A Broken Homestay
Concordia International Student Condemns Montreal Housing Conditions
Xiao-Ming was never sure whether to leave the light on or off.
If he switched on the light in the empty kitchen, his landlord would scold him, asking him why he was wasting electricity. If he shut it off, he would hear more complaints about his apparent lack of judgment.
Xiao-Ming—a pseudonym—says this was part of a problematic two-month homestay situation last semester. He moved to Montreal from Beijing to pursue graduate studies in computer software programming at Concordia University.
The international student will be filing a violation this week to Quebec’s Human Rights Commission for discrimination based on ethnic origin and language, with the help of the Centre for Research-Action on Race Relations.
“We want to see if we can hopefully create a precedent for international students in homestay situations,” said Fo Niemi, CRARR’s executive director.
Deciding whether to leave the light on or off was only one of Xiao-Ming’s worries. From Sept. 6 to Nov. 1, he lived in a duplex located at 1215 Gohier St., only a few blocks away from the Cote-Vertu metro in Ville Saint-Laurent.
Xiao-Ming had an eight-month lease with his landlord, Ju Ming Eh, who signed his name on the document as “Jupiter.” The duplex has three bedrooms on two floors. Ming Eh lives there with his wife, Grace Hsieh, and their children. They moved to Canada from Taiwan almost two years ago.
The homestay lease stipulated that Xiao-Ming would be fed three meals per day and “others as attached.” No utilities were included within his $850 monthly rent. To use basic necessities such as heating or hot water, he would have to pay an additional $20 per month.
When the temperature started dropping in October, Xiao-Ming says his landlord never responded positively to requests to raise the heat.
“‘In my home, winter begins in December,’” Xiao-Ming remembers his landlord saying.
To gain access to a list of basic items like a clothes dryer, printer, microwave, toothpaste, or even dessert, the landlord set an additional monthly cost of up to $200. Xiao-Ming says he never paid more than the $20 fee associated with heating and hot water. He didn’t see the list of extra costs until after the lease was signed.
The food, Xiao-Ming says, also made his stomach sick. His meals every day consisted mainly of carrots, potatoes and rice, with the occasional meat portion. The student from Beijing says the students living there often ate leftovers.
Like the concerns about heat, the complaints over the food were ignored, Xiao-Ming says. So, on Nov. 1, he left.
On Dec. 8, he received a legal notice from his former landlords, who demanded two months worth of rent.
Hsieh and Ming Eh offer three rooms for students. According to the Régie du Logement, homestays with up to two bedrooms are considered personal situations and do not require a lease. With three rooms or more, tenants and landlords are required to sign a lease. Upon arriving in September, Xiao-Ming was given a month to decide whether to stay or find a new place to live. At the beginning of October, he signed a lease, which was supposed to end in July. Hsieh says Xiao-Ming broke his lease in November without notice, and the room was left empty for two months.
Xiao-Ming says the landlord threatened to use his passport and study permit against him to ensure that he wouldn’t find another place to live. He says he has “no idea” how they got his documents, but Hsieh says she asked for them before making a copy.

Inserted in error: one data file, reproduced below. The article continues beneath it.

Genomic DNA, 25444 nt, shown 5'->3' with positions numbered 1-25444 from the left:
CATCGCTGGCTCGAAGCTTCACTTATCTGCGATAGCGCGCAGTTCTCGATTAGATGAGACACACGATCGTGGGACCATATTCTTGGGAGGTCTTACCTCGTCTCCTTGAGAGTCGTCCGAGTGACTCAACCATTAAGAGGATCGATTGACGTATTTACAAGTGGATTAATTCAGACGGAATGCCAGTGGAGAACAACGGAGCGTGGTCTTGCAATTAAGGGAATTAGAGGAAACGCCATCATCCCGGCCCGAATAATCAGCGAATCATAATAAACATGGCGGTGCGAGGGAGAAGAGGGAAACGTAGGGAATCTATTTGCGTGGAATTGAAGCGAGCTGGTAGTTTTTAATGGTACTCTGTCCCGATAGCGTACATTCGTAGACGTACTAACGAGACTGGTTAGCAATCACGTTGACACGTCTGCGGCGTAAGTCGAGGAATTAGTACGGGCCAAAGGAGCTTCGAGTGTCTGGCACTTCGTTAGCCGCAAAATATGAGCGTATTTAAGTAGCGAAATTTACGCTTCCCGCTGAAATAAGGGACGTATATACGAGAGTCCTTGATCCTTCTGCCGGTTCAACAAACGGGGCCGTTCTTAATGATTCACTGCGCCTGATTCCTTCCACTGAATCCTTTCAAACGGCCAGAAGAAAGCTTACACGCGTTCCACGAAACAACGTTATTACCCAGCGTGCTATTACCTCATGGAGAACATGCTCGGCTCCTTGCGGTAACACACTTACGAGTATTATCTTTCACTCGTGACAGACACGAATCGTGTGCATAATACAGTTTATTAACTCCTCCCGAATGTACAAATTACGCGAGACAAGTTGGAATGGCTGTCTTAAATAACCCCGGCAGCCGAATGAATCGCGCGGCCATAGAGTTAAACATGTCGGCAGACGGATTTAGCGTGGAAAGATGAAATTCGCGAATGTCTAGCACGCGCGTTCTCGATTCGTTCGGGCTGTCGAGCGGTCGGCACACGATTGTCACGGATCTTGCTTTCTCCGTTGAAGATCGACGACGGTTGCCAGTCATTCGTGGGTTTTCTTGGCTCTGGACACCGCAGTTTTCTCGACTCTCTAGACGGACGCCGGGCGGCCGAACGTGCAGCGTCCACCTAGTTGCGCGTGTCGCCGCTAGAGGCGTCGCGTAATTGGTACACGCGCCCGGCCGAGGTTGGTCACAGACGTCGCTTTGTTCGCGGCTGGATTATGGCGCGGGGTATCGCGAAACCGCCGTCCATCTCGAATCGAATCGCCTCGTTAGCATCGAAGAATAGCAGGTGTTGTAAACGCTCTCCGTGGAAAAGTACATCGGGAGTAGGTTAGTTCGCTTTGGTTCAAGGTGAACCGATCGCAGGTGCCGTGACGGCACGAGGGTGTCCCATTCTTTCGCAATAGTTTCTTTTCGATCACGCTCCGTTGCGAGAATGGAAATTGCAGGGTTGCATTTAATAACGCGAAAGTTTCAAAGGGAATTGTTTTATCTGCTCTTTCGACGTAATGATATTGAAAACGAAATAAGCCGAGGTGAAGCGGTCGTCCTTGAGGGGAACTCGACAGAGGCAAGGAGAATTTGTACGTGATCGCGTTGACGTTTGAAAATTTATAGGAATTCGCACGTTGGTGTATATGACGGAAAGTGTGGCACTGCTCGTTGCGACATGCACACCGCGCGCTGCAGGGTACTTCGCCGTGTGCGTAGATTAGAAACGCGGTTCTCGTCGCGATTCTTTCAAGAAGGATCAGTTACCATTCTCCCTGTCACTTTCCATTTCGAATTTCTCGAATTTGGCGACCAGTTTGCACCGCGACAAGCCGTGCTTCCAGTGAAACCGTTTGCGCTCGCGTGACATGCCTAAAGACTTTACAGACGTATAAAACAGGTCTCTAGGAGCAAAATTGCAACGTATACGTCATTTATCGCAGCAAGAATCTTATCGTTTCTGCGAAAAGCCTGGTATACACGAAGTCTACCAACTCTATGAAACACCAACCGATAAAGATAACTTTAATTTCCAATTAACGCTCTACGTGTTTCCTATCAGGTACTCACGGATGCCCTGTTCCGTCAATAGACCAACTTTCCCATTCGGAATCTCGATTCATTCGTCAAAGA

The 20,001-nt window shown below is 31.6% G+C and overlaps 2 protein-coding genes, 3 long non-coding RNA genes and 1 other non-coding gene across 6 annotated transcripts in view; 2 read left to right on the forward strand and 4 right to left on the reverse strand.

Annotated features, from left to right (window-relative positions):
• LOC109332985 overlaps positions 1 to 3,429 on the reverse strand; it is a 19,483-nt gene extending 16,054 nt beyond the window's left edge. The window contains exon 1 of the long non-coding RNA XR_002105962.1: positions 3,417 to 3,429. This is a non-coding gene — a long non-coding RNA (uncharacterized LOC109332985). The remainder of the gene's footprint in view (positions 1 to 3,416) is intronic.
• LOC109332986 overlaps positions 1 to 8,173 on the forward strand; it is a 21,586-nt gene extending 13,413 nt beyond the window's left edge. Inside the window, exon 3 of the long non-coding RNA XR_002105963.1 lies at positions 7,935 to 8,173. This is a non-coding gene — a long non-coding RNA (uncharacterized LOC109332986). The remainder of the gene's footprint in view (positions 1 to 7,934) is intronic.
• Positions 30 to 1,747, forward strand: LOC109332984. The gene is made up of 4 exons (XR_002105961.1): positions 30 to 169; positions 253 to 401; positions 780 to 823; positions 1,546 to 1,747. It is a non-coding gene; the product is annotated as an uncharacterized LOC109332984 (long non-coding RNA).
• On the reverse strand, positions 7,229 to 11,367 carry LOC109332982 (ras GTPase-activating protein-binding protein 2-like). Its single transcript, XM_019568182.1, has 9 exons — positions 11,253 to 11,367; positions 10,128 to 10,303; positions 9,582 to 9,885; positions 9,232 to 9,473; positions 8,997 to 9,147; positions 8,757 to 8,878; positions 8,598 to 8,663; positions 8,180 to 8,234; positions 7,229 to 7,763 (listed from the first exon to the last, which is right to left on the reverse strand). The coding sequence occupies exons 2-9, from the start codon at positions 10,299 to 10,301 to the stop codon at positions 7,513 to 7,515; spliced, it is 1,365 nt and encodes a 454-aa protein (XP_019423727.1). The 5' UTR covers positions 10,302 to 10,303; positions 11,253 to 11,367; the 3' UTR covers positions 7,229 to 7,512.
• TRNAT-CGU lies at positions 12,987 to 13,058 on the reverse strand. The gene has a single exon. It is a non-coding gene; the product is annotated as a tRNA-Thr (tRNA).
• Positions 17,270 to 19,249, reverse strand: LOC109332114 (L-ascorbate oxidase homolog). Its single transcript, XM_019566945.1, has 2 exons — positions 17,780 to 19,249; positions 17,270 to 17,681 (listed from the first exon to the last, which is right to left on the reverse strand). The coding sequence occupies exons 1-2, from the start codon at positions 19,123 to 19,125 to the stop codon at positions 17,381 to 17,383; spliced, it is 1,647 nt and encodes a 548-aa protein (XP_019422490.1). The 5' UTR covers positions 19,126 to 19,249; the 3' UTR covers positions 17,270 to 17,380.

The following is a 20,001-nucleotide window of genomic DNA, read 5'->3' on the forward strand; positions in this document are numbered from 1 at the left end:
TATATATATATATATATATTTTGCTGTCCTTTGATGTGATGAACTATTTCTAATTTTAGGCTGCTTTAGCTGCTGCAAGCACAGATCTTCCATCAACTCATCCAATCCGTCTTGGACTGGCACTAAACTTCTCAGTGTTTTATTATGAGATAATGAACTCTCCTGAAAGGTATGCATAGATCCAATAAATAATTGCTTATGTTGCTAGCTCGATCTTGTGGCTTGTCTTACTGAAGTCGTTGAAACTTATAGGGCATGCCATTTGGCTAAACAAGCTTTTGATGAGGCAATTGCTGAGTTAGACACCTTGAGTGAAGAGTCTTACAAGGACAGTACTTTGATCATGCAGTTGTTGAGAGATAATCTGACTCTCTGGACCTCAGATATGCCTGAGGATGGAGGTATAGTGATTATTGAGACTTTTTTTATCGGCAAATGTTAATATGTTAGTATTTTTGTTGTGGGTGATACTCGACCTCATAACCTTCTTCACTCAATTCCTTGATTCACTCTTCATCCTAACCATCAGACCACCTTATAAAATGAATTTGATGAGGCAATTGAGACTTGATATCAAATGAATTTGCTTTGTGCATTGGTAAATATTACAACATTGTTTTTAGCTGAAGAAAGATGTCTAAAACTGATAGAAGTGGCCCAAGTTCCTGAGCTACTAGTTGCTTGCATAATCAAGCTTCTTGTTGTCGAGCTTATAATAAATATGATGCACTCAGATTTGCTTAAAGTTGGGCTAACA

According to the Commission d’accès à l’information, landlords can ask to see official documents, but do not have the right to collect the information or photocopy them.
At least four students, including Xiao-Ming, have left the homestay since last October.
The international student found the duplex in Montreal through Bright International Student Services Inc., an agency based in B.C. He signed a contract in China with BISSI, who he found through a Chinese organization. The firm, New Oriental Education and Technology Group, provides international study consultation and private education services.
Xiao-Ming says he paid New Oriental $5,000 for beginner English lessons and to help with his application to Concordia, as well as paying BISSI $1,830 to help him locate a homestay.
“Students will choose to stay with a family, because they think that means they’re going to be taken care of well.” —Leanne Ashworth, Concordia Student Union Housing and Job Bank
BISSI kept $830 in fees, for services like airport pick up, plane ticket booking, help setting up medical insurance, filing tax-returns, opening a bank account as well as a cell phone plan and purchasing public transit tickets.
Only half of the services were provided, Xiao-Ming says. The rest of the money went towards a rent deposit. When he arrived in Montreal he received $575 back of the $1,000 deposit. The rest of that money went towards first month’s rent.
Two media representatives from New Oriental were contacted, but could not be reached by press time. A member from BISSI said they find homestays through online ads, which is how they found the one in Ville Saint-Laurent.
BISSI then send a worker based in Montreal to inspect the house, interview the host family, and check for criminal records before connecting students there. If the student has a satisfactory experience, then they continue to use the homestay, the worker explained over the phone. He said English documents detailing the different packages they offer were confidential, as he declined to give his name before hanging up.
Xiao-Ming had the choice between an English or Chinese homestay. He was originally supposed to stay in an English home because he wanted to improve his language skills. Despite the original agreement, he received a call from BISSI three days before he was expected to arrive in Montreal offering him a spot in a Chinese homestay instead.